The vital role of ABCA1 in LXR-mediated amyloid clearance was demonstrated in a recent study by Donkin et al. In this study, AD transgenic mice that expressed or lacked abca1 were treated with the LXR agonist GW3965. APP/PS1 mice treated with high or low doses of GW3965 showed elevated brain levels of ABCA1 and ApoE, decreased amyloid burden and significant improvement in memory. However, APP/PS1 mice lacking abca1 displayed little change in brain ApoE levels, no reduction in amyloid load or behavioral improvements. These studies, taken together, suggest that LXRs are excellent therapeutic targets for AD and that both ABCA1 and ApoE are necessary for the beneficial effects of LXR agonists [54].
PPAR[Latin small letter gamma] was recognized as a therapeutic target for AD about a decade ago, owing not only to its actions on inflammation, but also its effects on insulin sensitization and energy metabolism [24, 55, 56]. Similar to LXRs, PPAR[Latin small letter gamma] activation can also induce the expression of both ABCA1 and ApoE. Additionally, PPAR[Latin small letter gamma] can also induce the expression of LXRα creating a metabolically linked cycle. This critical feedback loop was first described by Chawla et al. in macrophages and is critical for PPAR[Latin small letter gamma] mediated degradation of Aβ [57].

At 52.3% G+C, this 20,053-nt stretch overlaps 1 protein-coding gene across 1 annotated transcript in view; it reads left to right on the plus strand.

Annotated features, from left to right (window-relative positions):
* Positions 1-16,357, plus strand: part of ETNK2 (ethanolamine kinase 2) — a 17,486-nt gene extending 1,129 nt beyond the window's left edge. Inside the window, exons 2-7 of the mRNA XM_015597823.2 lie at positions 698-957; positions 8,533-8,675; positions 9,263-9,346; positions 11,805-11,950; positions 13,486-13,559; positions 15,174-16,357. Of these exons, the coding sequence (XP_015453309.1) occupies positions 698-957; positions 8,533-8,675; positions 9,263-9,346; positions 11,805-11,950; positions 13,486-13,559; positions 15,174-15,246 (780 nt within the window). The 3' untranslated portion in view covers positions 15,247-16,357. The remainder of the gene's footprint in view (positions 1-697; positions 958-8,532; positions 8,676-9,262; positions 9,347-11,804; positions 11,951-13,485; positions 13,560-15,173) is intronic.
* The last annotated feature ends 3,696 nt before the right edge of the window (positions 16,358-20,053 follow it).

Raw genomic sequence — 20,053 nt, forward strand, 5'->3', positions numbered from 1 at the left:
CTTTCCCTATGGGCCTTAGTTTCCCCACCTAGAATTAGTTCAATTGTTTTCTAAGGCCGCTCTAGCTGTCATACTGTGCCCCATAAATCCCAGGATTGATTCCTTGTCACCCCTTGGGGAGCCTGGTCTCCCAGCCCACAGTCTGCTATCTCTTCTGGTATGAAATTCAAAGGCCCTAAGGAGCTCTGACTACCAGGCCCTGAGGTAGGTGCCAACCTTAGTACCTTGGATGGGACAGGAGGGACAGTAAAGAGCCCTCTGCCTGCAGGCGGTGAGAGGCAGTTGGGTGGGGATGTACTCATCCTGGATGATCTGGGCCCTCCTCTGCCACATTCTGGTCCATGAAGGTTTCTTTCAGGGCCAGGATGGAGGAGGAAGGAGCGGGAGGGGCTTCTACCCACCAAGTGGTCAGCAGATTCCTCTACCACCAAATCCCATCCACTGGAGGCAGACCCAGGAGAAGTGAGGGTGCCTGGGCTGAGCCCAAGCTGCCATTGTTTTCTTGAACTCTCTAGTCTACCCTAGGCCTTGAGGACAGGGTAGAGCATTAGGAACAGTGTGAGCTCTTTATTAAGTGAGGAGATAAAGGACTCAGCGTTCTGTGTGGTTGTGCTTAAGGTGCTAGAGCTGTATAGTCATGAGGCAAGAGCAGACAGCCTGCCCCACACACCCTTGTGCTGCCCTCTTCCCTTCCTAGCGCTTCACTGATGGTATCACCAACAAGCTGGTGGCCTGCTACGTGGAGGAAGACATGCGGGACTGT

The synthetic thiazolidinedione (TZD) PPAR[Latin small letter gamma] agonists, are widely prescribed for the treatment of type II diabetes mellitus, and have also been shown to be efficacious in a number of CNS disease models [21]. Currently, two TZD agonists, Actos™ (pioglitazone) and Avandia™ (rosiglitazone), are FDA approved for the treatment of diabetes. However, the use of these drugs for CNS-targeted disease treatments is compromised due to their poor blood brain barrier (BBB) penetrance. The permeability of pioglitazone across the BBB is poor, and rosiglitazone is even less permeable and subject to P-glycoprotein-mediated efflux from the brain [58]. However, a number of studies employing AD mouse models have been carried out and have demonstrated the utility of these synthetic agonists in AD disease pathogenesis.
In a study carried out by Yan et al., 12 month old Tg2576 animals were treated orally with 20 mg/kg/day of pioglitazone for 4 months. These animals did not exhibit a change in plaque pathology, however, showed a trend towards a decrease in soluble Aβ42 levels [59]. Treatment of 16 month old J20 animals with 20 mg/kg/day of pioglitazone yielded no effects on Aβ burden or AD associated behavioral deficits in this model [60]. When a higher dose of pioglitazone (7 days/40mg/kg/day) was employed in 10 month old transgenic mice overexpressing the APP V717I mutation, a 20-25% decrease in plaque burden was observed with significant reduction in Aβ42 levels within the brains of these animals [61]. This was the first study that provided conclusive evidence for the utility of PPAR[Latin small letter gamma] agonists in an animal model of AD.